When I turned 25 last year, I was proud to feel able to say I had reached my quarter-century having accomplished many things in both a personal and professional sense. Had you known me 10 years ago, you would never have imagined I’d be living and working halfway across the world right now. I was a very shy child. My best friend was my family’s Labrador, Tom, as was Milly, my spaniel, who was not actually a real dog but a bag I took everywhere with me. My siblings tell me I had an imaginary friend called Jinky who I’d talk to under the barn steps. Much of my time was spent wandering around our fields in a daydream or incessantly scribbling down pony stories in notebooks. Like many children, I was bullied for a few years, and my way of dealing with it by saying nothing, casing myself in a shell and trying to distract myself with my imagination, has contributed to my quiet voice and love of writing. As a teenager I didn’t really fit in with the catty group of girls I found myself in a friendship group with. While they loved shopping and make-up and got attention from boys, I did sports, felt more comfortable in scruffy hand-me-downs and believed my broken nose made me ugly.
Like with many people, my experiences of being mocked through school instilled in me a quiet ambition to aspire for greater things. I truly believed that something better was waiting down the line if I kept working hard, and I was determined that in later years I would look back on the past and be the one laughing at how insignificant the events and those people inside it all seemed. I still experience moments of Impostor Syndrome when I wonder how my shy young self grew up to be who and where I am. However, the question I am most often asked as an expat is: “Don’t you miss home and your family?”
The answer is yes, of course I do, but I was fortunate in that my parents encouraged all of my siblings to travel and see the world. They presented time away from home as something to be excited rather than worried about. As a result, I never struggled with homesickness when I went on school trips overseas. The last time my whole family was together was in 2013. To some families this would seem indicative of a dysfunctional dynamic; for us it’s normal. We are adults in our 20s and 30s who have all flocked the nest to go in different directions around the world, and we were brought up to understand that this is simply how life goes.
Even with an independent mindset however, this doesn’t mean living in a foreign country doesn’t have its extremely challenging personal moments. A lot of travel bloggers will glorify the expat life, presenting their lifestyle as a trouble-free haven to which we should all aspire – “I quit my 9-5 job for paradise”. What these people aren’t telling you is that difficult personal experiences follow you wherever you go. Everyone goes through complex emotional stages in life. Place yourself in a foreign country away from your family and there is a whole new dimension involved. Gone are those unconditional physical comforts and avenues for support. Gone is the certainty of what steps to take next (and in some cases, which steps you are entitled to take as a foreign resident). Under the impression that they should always be smiling because of living in a beautiful new country, I personally believe that a lot of expats struggle to identify when they are unhappy. I was one of them at the end of 2017.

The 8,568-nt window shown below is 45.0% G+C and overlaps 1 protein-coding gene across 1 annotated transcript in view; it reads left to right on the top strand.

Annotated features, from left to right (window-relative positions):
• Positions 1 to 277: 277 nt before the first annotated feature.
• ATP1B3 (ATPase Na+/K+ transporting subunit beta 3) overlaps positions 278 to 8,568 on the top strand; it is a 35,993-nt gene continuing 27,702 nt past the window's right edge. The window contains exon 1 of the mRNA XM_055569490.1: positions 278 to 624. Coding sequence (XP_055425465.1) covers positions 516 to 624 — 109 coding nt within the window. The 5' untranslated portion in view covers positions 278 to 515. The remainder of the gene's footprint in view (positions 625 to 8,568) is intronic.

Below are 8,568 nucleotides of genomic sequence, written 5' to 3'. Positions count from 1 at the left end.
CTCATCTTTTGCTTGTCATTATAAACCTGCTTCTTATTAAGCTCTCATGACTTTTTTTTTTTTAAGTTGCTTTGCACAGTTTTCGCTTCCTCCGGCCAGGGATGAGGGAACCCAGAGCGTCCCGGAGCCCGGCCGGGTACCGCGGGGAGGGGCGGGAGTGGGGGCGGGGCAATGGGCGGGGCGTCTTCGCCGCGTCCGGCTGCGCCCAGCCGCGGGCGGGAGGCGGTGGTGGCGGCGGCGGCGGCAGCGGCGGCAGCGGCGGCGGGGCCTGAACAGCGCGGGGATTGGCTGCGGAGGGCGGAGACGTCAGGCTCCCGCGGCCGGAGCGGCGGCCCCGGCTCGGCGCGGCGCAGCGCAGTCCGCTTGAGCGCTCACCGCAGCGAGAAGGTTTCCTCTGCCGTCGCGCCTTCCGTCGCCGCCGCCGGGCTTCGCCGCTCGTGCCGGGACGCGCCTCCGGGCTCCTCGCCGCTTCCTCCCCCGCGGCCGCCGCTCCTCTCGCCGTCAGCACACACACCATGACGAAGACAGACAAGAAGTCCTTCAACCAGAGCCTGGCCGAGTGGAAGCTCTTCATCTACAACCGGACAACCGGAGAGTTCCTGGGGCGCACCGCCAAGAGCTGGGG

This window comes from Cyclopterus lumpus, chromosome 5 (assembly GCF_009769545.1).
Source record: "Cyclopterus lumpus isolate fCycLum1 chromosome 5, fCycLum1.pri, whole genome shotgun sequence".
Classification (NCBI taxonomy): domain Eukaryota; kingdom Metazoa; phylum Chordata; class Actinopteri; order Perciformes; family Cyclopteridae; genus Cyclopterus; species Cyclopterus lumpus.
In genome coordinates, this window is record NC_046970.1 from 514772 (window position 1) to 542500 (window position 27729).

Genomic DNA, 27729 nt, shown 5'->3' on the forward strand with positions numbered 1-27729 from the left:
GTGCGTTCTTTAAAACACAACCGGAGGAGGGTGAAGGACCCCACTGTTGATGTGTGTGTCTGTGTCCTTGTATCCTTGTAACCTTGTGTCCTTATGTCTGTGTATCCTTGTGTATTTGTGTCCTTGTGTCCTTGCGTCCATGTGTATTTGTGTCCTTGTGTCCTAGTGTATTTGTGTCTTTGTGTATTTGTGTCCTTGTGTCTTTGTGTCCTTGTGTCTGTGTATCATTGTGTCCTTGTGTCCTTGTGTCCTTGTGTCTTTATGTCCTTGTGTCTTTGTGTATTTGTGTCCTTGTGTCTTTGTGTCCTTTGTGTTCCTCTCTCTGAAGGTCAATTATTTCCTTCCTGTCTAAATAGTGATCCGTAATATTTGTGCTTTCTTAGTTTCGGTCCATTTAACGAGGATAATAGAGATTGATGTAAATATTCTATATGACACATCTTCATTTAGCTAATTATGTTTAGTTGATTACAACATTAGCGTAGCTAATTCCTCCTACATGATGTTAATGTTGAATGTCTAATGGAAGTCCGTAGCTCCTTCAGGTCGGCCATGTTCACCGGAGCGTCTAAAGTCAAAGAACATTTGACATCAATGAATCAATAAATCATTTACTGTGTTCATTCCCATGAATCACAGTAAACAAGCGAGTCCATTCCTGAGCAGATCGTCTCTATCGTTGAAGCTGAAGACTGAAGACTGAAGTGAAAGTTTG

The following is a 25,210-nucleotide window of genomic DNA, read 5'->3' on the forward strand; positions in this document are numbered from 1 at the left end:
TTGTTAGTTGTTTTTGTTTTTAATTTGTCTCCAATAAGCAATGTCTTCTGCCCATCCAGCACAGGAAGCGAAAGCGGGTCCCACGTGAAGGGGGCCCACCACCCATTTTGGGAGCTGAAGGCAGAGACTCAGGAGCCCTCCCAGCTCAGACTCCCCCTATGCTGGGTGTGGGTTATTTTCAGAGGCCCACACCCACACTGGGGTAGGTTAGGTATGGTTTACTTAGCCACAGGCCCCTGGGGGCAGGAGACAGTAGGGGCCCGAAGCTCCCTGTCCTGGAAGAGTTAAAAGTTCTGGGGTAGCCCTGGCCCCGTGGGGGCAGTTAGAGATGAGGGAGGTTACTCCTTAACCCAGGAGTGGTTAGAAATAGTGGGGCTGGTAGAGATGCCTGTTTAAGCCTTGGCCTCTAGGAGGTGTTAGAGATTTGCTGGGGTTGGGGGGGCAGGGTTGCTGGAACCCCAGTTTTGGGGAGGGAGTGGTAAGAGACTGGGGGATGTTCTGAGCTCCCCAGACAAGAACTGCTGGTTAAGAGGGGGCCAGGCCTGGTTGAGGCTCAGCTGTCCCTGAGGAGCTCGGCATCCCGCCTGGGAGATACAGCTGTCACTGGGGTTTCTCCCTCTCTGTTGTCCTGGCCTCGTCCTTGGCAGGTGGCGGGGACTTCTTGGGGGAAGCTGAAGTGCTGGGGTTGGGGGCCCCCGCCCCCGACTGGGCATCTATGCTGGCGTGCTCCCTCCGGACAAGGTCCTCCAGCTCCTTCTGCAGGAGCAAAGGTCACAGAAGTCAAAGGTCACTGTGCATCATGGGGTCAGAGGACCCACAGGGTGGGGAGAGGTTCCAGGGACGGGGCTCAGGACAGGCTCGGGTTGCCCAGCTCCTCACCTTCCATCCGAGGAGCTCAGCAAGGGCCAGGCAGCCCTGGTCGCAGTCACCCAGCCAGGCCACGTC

This post is not intended to invite sympathy out of an implication that I have a difficult life, because I don’t at all. I debated sharing it for a while because some of the content seemed too personal and conceited. Then I realized that if I was to rewind back two years to when I started my visa application in the midst of a long-distance relationship, the experiences I’m about to share are things I wish I had been more prepared for. But of course, hindsight is a wonderful thing, and life is unpredictable. On the whole I don’t have many regrets, and I am a believer that things happen for a reason. If I could go back however, I would approach some things differently, notably the relationship that played a large role in my moving to Canada.
While my decision to move overseas was also largely based on a desire to leave England and experience working abroad, having a boyfriend in Canada inevitably had an integral influence on the type of experience I had in my first few months here. Realistically, both members knew we were no longer a good match and were simply staying together because of history. Regardless, I clung onto a failing relationship for a long time, and on reflection I know it was because I didn’t feel secure enough in my own life here to brave going it alone. Around this time I didn’t have a stable job, I didn’t have many of my own friends, and I didn’t live separately in my own apartment. I didn’t feel I had enough independence to become independent. All break-ups are hard, but it turns out that ending a long-term relationship while living away from home is really hard. In losing a boyfriend I had first met aged 19 on my first trip to Canada, I had also inevitably lost the strength of connection with what I had considered for a long time to be my second family. As much as a partner’s family members might insist on keeping in touch, realistically things can never fully be the same. Gone were the guaranteed Thanksgiving and Christmas invites, collections from the ferry or airport, and advice on Canadian systems and laws.